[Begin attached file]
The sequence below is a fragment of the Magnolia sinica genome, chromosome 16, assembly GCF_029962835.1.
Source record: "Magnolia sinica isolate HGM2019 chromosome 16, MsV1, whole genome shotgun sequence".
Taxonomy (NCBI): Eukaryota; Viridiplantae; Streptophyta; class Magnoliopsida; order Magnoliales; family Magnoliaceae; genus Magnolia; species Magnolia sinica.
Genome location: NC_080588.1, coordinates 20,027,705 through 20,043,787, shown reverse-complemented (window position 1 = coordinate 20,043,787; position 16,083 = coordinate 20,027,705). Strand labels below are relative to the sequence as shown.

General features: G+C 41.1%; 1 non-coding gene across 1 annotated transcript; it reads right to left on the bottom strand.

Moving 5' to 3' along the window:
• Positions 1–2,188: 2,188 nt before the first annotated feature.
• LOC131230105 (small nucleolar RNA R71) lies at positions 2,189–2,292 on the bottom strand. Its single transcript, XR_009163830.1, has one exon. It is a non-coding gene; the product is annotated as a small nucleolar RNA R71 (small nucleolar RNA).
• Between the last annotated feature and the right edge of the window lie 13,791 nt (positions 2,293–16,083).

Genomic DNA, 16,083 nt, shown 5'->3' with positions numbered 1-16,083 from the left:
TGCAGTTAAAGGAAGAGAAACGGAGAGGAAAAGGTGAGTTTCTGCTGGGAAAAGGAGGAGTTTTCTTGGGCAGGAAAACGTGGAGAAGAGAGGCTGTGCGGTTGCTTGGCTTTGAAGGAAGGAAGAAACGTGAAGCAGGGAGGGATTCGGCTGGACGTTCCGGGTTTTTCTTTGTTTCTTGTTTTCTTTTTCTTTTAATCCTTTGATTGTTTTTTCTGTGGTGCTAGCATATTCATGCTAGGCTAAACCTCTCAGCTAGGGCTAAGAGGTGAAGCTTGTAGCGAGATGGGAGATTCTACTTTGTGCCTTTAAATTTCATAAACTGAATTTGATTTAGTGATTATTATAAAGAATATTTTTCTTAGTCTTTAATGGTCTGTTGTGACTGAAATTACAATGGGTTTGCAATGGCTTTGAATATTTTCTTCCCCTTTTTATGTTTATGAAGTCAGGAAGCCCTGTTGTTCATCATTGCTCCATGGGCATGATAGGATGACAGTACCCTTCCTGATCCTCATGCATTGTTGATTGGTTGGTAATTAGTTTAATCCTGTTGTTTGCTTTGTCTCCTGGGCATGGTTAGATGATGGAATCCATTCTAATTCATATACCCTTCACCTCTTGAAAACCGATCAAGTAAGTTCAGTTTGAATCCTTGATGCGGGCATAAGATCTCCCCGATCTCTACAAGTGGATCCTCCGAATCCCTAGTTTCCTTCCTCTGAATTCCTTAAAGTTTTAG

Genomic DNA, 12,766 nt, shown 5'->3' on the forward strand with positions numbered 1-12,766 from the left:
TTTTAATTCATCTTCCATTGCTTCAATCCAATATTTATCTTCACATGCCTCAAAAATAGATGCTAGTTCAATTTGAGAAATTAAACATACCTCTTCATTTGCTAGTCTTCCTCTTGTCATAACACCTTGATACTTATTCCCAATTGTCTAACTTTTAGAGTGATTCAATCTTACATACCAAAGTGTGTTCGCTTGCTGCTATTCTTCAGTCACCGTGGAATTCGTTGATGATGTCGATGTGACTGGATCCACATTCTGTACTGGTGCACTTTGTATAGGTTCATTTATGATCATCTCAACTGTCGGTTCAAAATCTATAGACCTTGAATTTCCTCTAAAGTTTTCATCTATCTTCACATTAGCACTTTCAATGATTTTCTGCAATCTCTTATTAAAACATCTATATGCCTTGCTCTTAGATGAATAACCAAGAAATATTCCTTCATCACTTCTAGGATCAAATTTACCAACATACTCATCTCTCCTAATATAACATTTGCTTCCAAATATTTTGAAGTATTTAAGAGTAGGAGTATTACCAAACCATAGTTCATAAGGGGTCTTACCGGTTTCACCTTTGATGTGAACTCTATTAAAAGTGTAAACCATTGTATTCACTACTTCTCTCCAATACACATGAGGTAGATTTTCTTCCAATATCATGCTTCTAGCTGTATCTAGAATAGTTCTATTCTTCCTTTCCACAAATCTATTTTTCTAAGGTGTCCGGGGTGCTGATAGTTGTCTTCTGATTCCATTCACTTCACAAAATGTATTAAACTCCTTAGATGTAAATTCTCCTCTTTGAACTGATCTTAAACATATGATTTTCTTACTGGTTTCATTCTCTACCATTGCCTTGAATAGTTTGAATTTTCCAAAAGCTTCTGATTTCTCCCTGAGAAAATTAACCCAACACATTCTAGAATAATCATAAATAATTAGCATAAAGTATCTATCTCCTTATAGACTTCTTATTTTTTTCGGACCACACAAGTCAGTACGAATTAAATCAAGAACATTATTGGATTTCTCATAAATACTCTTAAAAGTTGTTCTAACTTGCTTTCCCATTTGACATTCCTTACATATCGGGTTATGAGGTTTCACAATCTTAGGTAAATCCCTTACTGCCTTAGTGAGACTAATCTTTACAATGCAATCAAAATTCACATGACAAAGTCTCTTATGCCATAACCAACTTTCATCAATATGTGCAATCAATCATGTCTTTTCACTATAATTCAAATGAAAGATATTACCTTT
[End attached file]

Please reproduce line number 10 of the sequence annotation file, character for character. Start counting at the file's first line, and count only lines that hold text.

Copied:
Genomic DNA, 16,083 nt, shown 5'->3' with positions numbered 1-16,083 from the left: